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New 2019 SLE EULAR/ACR classification criteria are valid for identifying patients with SLE among patients admitted for pericardial effusion
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  1. Karim Sacre1,2,3,
  2. Laure Delaval1,2,
  3. Antoine Dossier1,2,
  4. Jean-Francois Alexandra1,2,
  5. Marie Berleur1,2,
  6. Marie-Paule Chauveheid1,2,
  7. Gregory Ducrocq4,
  8. Tiphaine Goulenok1,2,
  9. Damien van Gysel5,
  10. Diane Rouzaud1,2,
  11. Thomas Papo1,2,3
  1. 1 Département de Médecine Interne, Hôpital Bichat, Assistance Publique Hôpitaux de Paris, Paris, France
  2. 2 Université Paris Diderot, PRES Sorbonne, Paris, France
  3. 3 INSERM U1149, Paris, France
  4. 4 Département de Cardiologie, Hôpital Bichat, Assistance Publique Hôpitaux de Paris, Paris, France
  5. 5 Département d'information médicale, Hôpital Bichat, Assistance Publique Hôpitaux de Paris, Paris, France
  1. Correspondence to Dr Karim Sacre, Universite Paris Diderot UFR de Medecine, Paris, Île-de-France, France; karim.sacre{at}aphp.fr

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The new 2019 SLE European League Against Rheumatism/American College of Rheumatology (EULAR/ACR) classification criteria for systemic lupus erythematosus (SLE) have been recently published.1 Seritis is a prominent—often inaugural—feature of active SLE. Low titers of antinuclear antibodies (ANA) have been frequently reported in patients with idiopathic pericarditis.2 3 Of note, ANA positivity at a titer ≥1/80 is now mandatory as an entry criterion in the 2019 SLE EULAR/ACR classification criteria. Although classification criteria have theoretically no individual diagnostic purpose, we aimed at testing this new criteria set in unselected patients with pericardial effusion.

In a retrospective study performed in the Department of Internal Medicine, University Paris Diderot, a French competence centre for rare systemic autoimmune diseases (AIDs), all consecutive adult patients hospitalised from January 2009 to January 2019 for pericardial effusion were reviewed. Clinical and biological data collected at time of the diagnosis of pericardial effusion were analysed.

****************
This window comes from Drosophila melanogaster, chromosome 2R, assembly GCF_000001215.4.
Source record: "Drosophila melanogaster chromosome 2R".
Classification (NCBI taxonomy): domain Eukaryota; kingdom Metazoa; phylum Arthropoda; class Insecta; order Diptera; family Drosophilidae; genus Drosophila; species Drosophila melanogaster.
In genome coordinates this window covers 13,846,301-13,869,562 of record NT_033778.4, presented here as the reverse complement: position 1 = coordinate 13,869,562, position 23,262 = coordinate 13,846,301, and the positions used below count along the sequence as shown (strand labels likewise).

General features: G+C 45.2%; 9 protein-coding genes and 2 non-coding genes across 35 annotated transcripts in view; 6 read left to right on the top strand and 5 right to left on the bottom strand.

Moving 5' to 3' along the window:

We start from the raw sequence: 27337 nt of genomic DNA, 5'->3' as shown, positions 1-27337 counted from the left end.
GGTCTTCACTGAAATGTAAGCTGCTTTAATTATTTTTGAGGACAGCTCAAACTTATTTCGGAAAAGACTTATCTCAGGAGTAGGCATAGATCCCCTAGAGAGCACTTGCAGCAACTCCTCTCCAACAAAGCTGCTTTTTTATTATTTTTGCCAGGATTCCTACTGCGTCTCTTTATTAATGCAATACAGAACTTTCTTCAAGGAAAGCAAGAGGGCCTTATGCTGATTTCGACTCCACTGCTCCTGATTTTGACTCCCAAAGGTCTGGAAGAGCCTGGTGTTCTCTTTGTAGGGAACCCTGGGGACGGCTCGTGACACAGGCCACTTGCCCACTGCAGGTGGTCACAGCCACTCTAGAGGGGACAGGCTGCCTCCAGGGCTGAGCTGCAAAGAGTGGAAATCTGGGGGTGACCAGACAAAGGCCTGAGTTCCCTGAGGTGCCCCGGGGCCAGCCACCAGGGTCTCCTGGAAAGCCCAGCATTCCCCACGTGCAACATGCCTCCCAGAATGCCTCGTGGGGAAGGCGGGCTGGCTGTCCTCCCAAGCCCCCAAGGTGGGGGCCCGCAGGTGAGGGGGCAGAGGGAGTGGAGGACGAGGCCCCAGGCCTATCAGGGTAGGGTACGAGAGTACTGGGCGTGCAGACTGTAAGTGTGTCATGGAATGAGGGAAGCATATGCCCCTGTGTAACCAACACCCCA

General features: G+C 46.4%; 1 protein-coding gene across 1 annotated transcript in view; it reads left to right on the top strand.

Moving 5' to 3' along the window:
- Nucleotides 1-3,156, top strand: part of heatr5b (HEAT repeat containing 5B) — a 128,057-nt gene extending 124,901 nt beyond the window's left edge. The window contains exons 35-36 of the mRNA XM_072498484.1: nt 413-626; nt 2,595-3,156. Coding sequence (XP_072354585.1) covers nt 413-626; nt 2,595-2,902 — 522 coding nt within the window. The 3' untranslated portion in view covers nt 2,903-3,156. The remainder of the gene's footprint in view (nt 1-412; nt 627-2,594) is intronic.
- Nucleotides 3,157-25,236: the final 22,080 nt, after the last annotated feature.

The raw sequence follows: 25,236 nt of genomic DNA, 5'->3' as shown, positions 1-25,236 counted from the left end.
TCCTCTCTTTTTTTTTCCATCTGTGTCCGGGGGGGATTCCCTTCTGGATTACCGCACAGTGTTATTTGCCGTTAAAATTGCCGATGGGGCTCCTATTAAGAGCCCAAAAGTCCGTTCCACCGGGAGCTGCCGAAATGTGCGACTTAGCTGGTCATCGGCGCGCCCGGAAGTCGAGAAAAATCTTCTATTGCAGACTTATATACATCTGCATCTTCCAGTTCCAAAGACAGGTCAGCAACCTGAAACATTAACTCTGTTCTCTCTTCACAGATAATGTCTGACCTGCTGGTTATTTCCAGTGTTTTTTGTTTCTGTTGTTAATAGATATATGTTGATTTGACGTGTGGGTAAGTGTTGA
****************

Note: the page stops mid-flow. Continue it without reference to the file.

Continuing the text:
Over a 10-year period, 137 patients were admitted for pericardial effusion. Search for ANA was systematically performed at diagnosis in all but 8 (n=129) and measured at a titer ≥1:80 on Hep-2 cells in 49 patients (38%) that were eventually separated in three groups:

  1. Seventeen (34.7%) patients with a final diagnosis of SLE based on senior clinician judgement.

  2. Six (12.2%) patients with a final diagnosis of AID other than SLE including primary Sjögren’s syndrome (n=2), undifferentiated connective-tissue disease (n=2) and systemic sclerosis (n=2).

  3. Twenty-six (53.1%) patients with a diagnosis of idiopathic pericarditis after exclusion of malignancy, tuberculosis and systemic inflammatory diseases with a median 12.3 (1.6–29.8) months follow-up

The characteristics of the patients are listed in table 1. Three sets of lupus criteria (SLE ACR-1997,4 SLE SLICC5 and 2019 SLE EULAR/ACR criteria) were applied in all ANA-positive patients. The 2019 SLE EULAR/ ACR criteria were met in 100% of patients with SLE, 33.3% of patients with non-SLE AID and 11.5% of patients with idiopathic pericarditis. Thus, this new set of criteria for SLE offered a higher sensitivity (100%) but a lower specificity (84.38%) as compared with the former criteria, for the diagnosis of SLE in patients with pericardial effusion (online supplementary table S1). Interestingly, the 2019 SLE EULAR/ACR classification score was higher in SLE patients (median: 30 (11–45)) as compared with non-SLE AID (median: 8 (6–12), p=0.0006) and idiopathic pericarditis patients (median: 6 (5–12), p<0.00001). Moreover, the 2019 classification set score strongly correlated with the Systemic Lupus Erythematosus Disease Activity Index activity score6 as shown online supplementary figure S1 (R2 =0.8105, p<0.00001). Setting the 2019 SLE EULAR/ACR classification threshold score >12 (out of a theoretical maximum of 51) instead of ≥10 increased the specificity of 2019 SLE EULAR/ ACR criteria from 84.38% to 100%. Overall, in patients with pericardial effusion and positive ANA, the diagnosis of SLE could be ruled out when 2019 SLE EULAR/ACR criteria score was <10 and confirmed when the score was >12.

Table 1

Patients clinical and biological characteristics

Comparative analysis showed that SLE patients were younger, more frequently female and had higher titers of ANA while cardiac tamponade was more frequent in idiopathic pericarditis. Interestingly, non-SLE AID features appeared to belong to a spectrum between SLE and idiopathic pericarditis.

In conclusion, this study shows that the new 2019 SLE EULAR/ACR criteria for SLE are helpful in clinical practice for the diagnosis of SLE in patients admitted for pericardial effusion.

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References

Supplementary materials

  • Supplementary Data

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Footnotes

  • Contributors KS had full access to all of the data in the study and takes responsibility for the integrity of the data and the accuracy of the data analysis. Study design: KS, AD and TP. Acquisition of data: LD, AD, J-FA, M-PC, GD, TG, DR, DvG, TP and KS. Analysis and interpretation of data: LD, AD, J-FA, M-PC, GD, TG, DR, DvG, TP and KS. Statistical analysis: KS. Manuscript preparation: KS and TP. Reviewed and approval of the manuscript LD, AD, J-FA, M-PC, GD, TG, DR, DvG, TP and KS.

  • Funding The authors have not declared a specific grant for this research from any funding agency in the public, commercial or not-for-profit sectors.

  • Competing interests None declared.

  • Provenance and peer review Not commissioned; internally peer reviewed.

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